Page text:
Peer Recovery Support Specialist
The first concept I had a hard time accepting as a role of a peer recovery support specialist is the concept of harm reduction. I have sponsored and continue to sponsor recovering alcoholics and addicts in AA, and in these rooms harm reduction is not consistent with being clean and sober. However, the training I attended led me to understand that sobriety, while indeed a long-term goal, may not be what is the most important quality of life an individual a peer recovery support specialist is hoping to help may initially need. For example, I have a friend who is working as a peer recovery support specialist in Austin Texas and he is working directly with the homeless population in Austin. It should go without saying that his helping a homeless individual with achieving any amount of sobriety will greatly increase if the individual has shelter, food, transportation, and other forms of recovery capitol. In addition to helping this individual accumulate recovery capital the peer recovery support specialist may be required to help an individual to have medical and mental health needs met, all while setting an example of the improved quality of life sobriety can lead to.
Most times peer recovery support specialists don’t initially encounter those they can help on the grounds of helping them to achieve sobriety, so who are they to demand it in the first place in exchange for any help they may be able to provide? I have seen people quit using every other drug besides marijuana and witnessed substantial improvements in the quality of life. So today its not hard to understand that as a peer recovery support specialist I would consider it a victory if I could watch a person’s life greatly improve in conjunction with a decreased in the amounts and types of drugs they were consuming.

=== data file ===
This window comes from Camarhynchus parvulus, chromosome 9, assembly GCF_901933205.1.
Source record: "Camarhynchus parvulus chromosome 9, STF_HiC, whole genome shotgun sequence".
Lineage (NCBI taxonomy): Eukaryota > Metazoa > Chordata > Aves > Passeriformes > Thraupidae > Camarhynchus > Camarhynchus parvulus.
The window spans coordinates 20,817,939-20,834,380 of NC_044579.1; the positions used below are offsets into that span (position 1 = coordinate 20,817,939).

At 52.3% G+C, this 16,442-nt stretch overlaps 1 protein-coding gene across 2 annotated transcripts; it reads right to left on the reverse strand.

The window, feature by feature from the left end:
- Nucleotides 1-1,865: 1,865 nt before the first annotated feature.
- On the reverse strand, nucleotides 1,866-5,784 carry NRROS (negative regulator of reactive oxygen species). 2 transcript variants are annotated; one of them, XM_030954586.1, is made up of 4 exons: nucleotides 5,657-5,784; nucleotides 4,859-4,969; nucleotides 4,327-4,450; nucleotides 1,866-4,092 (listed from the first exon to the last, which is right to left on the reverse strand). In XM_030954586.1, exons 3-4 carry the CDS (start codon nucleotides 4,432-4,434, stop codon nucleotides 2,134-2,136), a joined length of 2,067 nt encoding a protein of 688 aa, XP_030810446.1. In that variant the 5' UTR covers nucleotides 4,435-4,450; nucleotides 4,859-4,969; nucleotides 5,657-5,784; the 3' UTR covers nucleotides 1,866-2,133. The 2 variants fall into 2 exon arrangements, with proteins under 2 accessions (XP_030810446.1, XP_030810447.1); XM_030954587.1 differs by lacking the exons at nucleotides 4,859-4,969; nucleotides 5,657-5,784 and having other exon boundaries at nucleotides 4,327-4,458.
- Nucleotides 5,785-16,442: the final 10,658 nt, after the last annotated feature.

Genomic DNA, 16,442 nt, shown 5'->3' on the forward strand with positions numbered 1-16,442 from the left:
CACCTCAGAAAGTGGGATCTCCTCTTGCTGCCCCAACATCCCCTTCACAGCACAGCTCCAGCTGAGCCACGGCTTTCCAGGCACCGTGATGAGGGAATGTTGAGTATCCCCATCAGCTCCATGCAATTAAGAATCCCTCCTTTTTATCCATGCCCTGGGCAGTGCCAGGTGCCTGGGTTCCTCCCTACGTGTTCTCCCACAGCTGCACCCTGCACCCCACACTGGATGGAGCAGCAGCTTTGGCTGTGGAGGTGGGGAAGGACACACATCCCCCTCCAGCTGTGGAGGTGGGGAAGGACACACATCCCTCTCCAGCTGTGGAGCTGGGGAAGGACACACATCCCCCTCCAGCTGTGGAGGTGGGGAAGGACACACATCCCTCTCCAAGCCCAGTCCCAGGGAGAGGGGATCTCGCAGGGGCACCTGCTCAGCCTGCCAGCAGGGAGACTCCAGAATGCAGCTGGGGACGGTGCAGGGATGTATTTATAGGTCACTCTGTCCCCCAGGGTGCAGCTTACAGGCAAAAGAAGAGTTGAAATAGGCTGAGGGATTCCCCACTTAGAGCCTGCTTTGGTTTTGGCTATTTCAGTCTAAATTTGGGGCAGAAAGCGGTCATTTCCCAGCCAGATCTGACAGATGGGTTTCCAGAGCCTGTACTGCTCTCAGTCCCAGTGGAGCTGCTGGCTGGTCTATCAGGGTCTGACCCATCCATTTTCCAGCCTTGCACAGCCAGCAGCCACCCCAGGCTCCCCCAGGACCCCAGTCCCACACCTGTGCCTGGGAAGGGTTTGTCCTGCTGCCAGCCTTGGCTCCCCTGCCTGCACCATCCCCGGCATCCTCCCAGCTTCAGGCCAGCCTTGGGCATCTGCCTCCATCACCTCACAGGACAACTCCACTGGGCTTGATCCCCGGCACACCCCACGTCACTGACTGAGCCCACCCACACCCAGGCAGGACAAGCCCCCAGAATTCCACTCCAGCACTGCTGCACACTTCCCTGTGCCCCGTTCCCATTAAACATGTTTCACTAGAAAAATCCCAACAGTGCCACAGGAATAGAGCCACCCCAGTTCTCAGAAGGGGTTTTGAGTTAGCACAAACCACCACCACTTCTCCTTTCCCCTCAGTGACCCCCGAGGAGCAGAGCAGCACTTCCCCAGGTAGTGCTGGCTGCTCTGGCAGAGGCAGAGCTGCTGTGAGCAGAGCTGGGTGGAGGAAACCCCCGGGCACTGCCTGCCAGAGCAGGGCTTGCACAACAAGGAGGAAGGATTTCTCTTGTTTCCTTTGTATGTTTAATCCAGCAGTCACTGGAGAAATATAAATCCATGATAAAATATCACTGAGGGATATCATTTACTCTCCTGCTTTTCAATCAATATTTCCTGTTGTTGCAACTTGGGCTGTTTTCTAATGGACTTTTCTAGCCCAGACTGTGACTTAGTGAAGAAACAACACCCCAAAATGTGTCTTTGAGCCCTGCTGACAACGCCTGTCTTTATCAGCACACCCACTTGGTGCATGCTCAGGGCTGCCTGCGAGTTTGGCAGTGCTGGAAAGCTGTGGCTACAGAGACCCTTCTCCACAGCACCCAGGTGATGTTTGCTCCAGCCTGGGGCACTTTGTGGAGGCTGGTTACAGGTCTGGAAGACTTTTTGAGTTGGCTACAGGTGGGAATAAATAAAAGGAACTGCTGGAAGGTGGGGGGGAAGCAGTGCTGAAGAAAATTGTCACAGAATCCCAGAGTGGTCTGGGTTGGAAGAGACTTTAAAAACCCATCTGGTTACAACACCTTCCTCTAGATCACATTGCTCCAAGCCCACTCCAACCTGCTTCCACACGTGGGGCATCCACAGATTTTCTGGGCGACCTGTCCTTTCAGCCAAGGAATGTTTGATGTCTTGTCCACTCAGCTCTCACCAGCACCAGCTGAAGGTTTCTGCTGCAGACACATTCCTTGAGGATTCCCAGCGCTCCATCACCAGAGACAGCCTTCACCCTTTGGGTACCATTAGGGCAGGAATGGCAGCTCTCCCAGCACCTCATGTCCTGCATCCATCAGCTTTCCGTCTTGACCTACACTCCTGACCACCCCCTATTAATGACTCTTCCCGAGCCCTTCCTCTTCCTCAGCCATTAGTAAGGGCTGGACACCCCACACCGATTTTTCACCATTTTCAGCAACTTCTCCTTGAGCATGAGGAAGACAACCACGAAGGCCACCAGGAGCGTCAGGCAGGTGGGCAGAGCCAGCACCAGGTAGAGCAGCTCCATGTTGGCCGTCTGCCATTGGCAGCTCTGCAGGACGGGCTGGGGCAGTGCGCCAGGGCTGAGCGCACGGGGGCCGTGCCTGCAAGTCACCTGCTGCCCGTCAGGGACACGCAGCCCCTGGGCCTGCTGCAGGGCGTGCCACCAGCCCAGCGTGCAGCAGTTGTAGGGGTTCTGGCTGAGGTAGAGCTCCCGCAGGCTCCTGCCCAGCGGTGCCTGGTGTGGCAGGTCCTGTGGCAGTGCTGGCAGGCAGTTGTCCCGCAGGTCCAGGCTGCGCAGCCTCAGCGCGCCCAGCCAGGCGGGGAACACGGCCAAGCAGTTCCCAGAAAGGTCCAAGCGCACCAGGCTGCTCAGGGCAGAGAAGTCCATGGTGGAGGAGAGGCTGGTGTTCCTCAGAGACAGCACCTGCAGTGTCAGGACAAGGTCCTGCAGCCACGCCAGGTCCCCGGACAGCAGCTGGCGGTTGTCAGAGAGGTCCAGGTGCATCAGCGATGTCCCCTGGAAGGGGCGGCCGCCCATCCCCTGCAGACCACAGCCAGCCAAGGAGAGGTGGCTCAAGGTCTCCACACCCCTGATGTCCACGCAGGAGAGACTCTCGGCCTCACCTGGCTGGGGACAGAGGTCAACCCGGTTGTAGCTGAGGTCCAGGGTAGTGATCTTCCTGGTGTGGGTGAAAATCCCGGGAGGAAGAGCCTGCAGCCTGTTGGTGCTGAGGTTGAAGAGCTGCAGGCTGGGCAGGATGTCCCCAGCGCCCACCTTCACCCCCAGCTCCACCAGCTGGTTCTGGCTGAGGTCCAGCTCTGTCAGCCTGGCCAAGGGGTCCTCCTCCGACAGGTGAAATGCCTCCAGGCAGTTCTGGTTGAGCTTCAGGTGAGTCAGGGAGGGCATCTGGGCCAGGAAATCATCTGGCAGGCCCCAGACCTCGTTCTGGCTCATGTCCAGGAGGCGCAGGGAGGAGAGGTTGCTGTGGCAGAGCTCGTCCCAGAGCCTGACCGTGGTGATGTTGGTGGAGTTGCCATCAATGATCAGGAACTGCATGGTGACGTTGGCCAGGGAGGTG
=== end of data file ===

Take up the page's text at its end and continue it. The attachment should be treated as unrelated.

I consider my relationships with my sober coaching clients as equal relationships built on a professional relationship. This differs as my role as a peer recovery support specialist where I’m helping an individual meet certain needs. As a sober coach I see myself as a guide providing many pathways towards recovery. While working for many, twelve step programs don’t work for everybody. Therefore, a good sober coach will be knowledgeable of several recovery programs while displaying the characteristics of a good sponsor in that the sober coach should be a great example of the quality of life that can be achieved as a result of long term sobriety.
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